The Board of Finance voted unanimously to go ahead with changes to the Simsbury Senior Tax Relief program, increasing the available tax credits by $67,950 in the hope of drawing more senior households in to participate in the program.
Eight weeks ago the Simsbury Senior Tax Relief Subcommittee was formed for the sole purpose of re-evaluating the present tax relief system and seeing what could be done to assist Simsbury seniors even more. "It was really important that we did something this year," said Deputy First Selectman John Hampton. "This is a culmination of eight weeks' work."
"Simsbury has a proud tradition of being a multi-generational municipality, and if we want to maintain that tradition we need to look at "elderly and disabled" tax relief," said Moira Wertheimer, a member of the Subcommittee.
Two proposals were presented to the Board of Finance on Tuesday night for their vote.
Proposal number one gives seniors a distinctly larger payback in all of the earnings brackets, especially the lower earning brackets. Presently, for example, seniors who have been receiving $1,500 in the lowest bracket, $0-$16,000, will now receive $1,750, $250 more dollars.' Those who are in the $27,100 - $32,300 will receive a $400 increase, from $600 to $1000. This proposal was approved unanimously.
"It's just so important for our community to maintain our seniors living here and keep them from moving out," said Board of Finance member, Jeff Blumenthal. "They help build the community."
Bluementhal said that over recent years, as taxes have gone up, more and more seniors on fixed incomes have begun to question whether they can afford to stay in the community. "Hopefully this is allowing their taxes to be steady," he said. "The intent is to try to maintain taxes at current levels and not impact their daily lives."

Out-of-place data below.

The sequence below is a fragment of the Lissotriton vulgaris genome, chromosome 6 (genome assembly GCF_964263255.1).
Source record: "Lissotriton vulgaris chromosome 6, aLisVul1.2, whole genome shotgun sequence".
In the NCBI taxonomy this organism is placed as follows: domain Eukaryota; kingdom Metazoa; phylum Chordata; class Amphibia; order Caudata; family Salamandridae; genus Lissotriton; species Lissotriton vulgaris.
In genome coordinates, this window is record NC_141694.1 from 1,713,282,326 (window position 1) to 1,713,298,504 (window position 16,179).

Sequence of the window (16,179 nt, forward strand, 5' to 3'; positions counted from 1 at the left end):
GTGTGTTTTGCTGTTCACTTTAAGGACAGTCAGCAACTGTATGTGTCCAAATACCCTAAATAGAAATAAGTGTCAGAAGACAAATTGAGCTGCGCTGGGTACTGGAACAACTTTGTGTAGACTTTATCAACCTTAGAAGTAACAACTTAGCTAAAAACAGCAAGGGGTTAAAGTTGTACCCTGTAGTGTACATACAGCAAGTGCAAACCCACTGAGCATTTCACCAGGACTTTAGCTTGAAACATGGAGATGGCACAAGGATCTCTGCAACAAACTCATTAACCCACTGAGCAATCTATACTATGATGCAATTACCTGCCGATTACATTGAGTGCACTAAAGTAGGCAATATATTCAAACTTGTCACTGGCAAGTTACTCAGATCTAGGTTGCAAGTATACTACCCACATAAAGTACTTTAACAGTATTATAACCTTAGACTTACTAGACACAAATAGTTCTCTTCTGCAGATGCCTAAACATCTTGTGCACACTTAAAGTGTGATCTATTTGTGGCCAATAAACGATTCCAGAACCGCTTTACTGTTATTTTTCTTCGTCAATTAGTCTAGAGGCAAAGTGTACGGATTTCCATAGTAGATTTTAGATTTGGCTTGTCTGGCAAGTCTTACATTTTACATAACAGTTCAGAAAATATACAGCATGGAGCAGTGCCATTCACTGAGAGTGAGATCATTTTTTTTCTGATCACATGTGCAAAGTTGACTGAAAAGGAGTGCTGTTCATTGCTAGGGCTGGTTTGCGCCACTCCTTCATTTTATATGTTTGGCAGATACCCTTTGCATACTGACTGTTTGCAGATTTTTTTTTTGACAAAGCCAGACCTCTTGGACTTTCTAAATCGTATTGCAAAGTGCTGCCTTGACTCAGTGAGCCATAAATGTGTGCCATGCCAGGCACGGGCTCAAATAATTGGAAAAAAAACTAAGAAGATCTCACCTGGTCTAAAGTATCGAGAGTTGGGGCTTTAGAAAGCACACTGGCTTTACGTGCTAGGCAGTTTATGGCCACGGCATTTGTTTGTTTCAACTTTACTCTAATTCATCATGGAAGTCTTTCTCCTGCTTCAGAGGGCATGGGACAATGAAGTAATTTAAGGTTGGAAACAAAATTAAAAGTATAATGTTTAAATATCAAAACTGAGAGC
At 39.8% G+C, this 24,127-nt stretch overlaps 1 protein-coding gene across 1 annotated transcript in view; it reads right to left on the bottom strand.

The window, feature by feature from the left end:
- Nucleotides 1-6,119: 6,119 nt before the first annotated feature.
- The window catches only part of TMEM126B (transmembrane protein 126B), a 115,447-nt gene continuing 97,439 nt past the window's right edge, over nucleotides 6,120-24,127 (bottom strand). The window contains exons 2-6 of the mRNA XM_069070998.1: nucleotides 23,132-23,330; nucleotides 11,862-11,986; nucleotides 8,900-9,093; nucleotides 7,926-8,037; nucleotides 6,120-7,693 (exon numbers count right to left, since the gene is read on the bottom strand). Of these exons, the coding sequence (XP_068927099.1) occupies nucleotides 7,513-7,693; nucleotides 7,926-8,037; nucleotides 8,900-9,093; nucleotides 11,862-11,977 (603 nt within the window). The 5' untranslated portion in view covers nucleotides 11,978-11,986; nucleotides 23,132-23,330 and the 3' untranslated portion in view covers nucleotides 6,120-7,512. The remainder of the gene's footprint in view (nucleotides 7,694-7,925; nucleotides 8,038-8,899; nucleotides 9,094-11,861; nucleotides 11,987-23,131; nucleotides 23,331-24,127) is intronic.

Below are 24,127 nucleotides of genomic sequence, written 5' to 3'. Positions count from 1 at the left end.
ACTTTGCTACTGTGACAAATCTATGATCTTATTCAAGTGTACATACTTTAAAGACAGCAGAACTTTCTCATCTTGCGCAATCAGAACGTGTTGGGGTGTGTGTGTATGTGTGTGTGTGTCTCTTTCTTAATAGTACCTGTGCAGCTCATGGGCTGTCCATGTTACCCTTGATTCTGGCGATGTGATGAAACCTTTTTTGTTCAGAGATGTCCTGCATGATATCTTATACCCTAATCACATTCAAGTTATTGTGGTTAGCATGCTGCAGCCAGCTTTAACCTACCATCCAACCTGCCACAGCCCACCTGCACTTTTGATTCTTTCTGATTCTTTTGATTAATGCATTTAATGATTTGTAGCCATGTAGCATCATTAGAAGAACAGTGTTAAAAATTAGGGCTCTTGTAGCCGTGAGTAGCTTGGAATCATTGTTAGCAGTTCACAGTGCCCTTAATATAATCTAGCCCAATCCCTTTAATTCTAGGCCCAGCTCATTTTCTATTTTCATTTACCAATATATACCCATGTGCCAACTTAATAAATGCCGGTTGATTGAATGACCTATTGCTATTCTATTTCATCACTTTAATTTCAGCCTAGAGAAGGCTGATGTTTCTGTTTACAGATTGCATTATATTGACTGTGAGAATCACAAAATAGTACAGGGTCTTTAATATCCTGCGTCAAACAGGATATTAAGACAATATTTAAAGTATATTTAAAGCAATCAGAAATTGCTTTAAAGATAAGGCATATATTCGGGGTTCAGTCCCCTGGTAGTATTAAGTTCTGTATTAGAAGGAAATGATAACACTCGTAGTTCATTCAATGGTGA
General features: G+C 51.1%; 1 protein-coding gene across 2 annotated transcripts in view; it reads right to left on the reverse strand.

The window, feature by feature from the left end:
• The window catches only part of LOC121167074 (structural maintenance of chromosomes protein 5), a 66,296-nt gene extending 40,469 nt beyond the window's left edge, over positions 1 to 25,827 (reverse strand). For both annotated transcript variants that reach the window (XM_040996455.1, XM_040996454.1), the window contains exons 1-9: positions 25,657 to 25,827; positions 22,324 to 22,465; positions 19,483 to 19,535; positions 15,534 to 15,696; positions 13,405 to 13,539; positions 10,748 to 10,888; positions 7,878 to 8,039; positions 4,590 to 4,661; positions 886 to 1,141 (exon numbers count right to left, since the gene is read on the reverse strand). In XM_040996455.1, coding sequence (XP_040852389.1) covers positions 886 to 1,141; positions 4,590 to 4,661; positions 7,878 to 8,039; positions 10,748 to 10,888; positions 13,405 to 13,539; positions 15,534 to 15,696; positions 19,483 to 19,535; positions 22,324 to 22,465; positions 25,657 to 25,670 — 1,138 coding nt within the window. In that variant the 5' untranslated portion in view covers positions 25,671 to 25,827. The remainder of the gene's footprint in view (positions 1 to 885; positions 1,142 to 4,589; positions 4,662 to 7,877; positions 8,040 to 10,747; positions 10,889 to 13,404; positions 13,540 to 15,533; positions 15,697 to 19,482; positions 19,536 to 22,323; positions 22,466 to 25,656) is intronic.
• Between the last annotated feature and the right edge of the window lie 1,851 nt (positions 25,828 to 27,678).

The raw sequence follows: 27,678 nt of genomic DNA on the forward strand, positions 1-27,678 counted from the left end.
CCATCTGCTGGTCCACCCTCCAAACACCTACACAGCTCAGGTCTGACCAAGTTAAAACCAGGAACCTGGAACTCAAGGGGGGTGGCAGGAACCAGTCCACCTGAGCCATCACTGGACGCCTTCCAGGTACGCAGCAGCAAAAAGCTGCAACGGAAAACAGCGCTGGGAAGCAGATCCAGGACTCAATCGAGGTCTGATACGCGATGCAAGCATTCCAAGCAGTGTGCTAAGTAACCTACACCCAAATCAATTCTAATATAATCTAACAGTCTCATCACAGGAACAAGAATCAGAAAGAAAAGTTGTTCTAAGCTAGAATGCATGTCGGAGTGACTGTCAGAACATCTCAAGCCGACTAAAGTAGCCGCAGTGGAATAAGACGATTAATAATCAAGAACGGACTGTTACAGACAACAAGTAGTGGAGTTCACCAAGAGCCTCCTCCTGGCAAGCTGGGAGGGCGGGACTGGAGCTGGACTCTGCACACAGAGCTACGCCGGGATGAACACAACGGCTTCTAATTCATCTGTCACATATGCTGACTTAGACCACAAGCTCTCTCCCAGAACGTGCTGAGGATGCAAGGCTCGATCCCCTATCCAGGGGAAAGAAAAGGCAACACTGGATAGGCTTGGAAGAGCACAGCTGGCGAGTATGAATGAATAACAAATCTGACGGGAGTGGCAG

Proposal number two, voted down by the Board of Finance, was to create an additional bracket to the existing program. The additional bracket would have been defined as $10-$15000 above state married limit and its benefit would be $500.
Blumenthal said the Board didn't feel this addressed where the needs lie in the senior community in Simsbury. "It was a higher bracket and the people on the Board were concerned about a expanding to a higher income bracket when you have people in town who are in a lower income bracket. Let's at this point anyway keep as much of the funding at the lower end of the bracket," he said. But Blumenthal said that the Board asked the Subcommittee to "come back after some tweaking of that proposal."
Presently, only 16 percent of eligible seniors participate in the tax relief program.
"We're hoping more will participate. We would like to increase the number of people to participate who need it," said Blumenthal. "We want our seniors to stay in our community."
"The Subcommittee intends to continue to work on developing outreach plans, as well as looking at other long range tax relief options," said Werthimer, who feels the success of the tax relief initiative can be attributed to the bipartisan effort of all members.